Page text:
Institute for Medical and Biological Engineering
February 19, 2016 | Simon Jenkins
With a focus on the research and development of practical medical engineering interventions – and a track record for turning this research into genuine real-world applications – the University’s Institute for Medical and Biological Engineering is driven by a determination to enable more of us to enjoy 50 more active years of life after the age of 50.
Central to this work have been our regenerative biological scaffolds through which our engineers and biologists have harnessed nature to replace damaged tissue. Our patented process strips donor or animal tissue of cells before the implant, leaving a matrix which can be naturally re-populated with the recipient’s own cells, potentially lasting a lifetime.
Already being used to replace heart valves in young patients and repair arteries in patients with vascular disease, the biological scaffold provides a long-term, natural solution for the replacement of tissues and doesn’t rely on patients taking anti-rejection drugs.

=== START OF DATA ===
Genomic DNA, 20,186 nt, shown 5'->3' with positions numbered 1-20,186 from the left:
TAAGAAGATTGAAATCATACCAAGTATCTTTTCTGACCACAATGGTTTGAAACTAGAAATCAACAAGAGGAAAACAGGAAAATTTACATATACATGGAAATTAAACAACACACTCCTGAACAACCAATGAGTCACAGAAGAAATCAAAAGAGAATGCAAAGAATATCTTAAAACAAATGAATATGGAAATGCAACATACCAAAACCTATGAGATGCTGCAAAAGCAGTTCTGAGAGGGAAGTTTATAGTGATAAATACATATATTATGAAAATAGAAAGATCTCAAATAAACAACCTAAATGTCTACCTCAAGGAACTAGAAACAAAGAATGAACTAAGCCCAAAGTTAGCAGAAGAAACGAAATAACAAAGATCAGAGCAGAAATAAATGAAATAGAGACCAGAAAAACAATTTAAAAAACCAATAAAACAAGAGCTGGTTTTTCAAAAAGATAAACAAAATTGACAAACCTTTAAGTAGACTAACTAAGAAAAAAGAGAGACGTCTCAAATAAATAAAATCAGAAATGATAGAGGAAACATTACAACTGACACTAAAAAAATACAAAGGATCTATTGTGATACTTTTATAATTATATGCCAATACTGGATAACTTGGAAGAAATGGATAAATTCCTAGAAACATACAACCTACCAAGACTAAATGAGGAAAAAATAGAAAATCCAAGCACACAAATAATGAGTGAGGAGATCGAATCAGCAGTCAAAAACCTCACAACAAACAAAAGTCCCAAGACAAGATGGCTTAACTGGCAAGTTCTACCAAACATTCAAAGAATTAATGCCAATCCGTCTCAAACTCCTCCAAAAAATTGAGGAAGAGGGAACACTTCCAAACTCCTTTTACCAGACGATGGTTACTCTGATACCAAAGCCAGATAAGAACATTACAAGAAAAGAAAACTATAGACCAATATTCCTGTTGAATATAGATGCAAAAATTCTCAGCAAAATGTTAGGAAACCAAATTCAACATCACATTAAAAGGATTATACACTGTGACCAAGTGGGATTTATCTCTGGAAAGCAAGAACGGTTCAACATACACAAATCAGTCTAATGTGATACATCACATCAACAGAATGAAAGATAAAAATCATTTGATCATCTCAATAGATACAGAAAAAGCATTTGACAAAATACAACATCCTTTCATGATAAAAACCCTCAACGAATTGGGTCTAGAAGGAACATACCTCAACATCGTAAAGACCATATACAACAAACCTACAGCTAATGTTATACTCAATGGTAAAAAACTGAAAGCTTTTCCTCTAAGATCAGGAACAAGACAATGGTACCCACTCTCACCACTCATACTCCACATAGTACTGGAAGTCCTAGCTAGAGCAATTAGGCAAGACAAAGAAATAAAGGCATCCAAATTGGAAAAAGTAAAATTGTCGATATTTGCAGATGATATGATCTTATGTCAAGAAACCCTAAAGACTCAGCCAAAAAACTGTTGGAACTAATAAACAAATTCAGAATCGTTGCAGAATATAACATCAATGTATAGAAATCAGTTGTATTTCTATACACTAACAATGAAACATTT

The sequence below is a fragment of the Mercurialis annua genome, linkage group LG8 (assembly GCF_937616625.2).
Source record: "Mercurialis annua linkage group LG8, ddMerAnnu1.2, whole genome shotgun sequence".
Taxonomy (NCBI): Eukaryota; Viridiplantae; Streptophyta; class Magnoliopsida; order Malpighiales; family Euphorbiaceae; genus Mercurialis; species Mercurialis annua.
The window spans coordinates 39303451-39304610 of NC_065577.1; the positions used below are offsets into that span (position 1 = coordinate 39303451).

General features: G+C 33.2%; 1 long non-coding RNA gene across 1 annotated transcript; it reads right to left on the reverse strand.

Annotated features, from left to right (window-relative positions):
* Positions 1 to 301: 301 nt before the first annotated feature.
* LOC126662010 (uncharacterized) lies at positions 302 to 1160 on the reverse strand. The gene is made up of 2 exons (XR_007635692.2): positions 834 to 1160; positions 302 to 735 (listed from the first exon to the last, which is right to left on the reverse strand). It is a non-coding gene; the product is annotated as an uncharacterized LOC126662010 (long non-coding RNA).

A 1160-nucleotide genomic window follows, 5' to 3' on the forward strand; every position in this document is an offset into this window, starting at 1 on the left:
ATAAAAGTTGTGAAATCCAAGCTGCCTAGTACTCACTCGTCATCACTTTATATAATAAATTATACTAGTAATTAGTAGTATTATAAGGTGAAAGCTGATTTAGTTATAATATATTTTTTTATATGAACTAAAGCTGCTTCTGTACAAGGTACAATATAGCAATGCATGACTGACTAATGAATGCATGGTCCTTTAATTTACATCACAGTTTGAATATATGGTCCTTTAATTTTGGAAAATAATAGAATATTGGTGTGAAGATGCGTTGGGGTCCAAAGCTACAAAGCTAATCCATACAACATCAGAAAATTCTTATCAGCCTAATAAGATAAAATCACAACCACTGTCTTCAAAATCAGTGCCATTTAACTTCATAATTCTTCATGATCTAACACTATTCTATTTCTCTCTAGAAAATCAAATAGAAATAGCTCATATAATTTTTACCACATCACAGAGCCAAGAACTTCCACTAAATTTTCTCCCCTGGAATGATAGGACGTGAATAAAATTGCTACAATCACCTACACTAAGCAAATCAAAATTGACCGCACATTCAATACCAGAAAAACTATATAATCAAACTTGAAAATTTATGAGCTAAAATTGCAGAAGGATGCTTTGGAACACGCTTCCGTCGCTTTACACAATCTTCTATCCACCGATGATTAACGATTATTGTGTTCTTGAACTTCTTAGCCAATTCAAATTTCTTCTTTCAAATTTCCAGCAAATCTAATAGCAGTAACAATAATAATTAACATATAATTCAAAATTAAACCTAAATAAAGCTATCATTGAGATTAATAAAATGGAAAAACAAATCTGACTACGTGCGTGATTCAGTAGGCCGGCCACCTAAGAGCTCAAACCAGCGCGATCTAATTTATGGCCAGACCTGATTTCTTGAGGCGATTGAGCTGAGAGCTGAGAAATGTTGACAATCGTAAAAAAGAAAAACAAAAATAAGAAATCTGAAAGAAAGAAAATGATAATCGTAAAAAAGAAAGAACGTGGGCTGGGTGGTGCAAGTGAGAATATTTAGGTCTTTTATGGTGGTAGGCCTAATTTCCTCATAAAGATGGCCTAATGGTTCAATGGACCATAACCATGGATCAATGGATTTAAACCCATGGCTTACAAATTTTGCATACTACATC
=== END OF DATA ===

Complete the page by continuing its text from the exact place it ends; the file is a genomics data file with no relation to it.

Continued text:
Even so, philanthropic support is crucial to adapting this technology for knee repair. Research grants tend to centre on early work in the laboratory. After these initial stages there is then a well-defined “gap” in translating research into clinical use, where funding is harder to come by both from research grants and commercial investors, as the research is too unproven.
This is where a lot of research fails – and where philanthropic investment can make a huge difference by ensuring our fundamental research can be effectively translated into patient benefit, to make a major impact on a range of conditions which cause pain and immobility and are for many a barrier to living life to the full.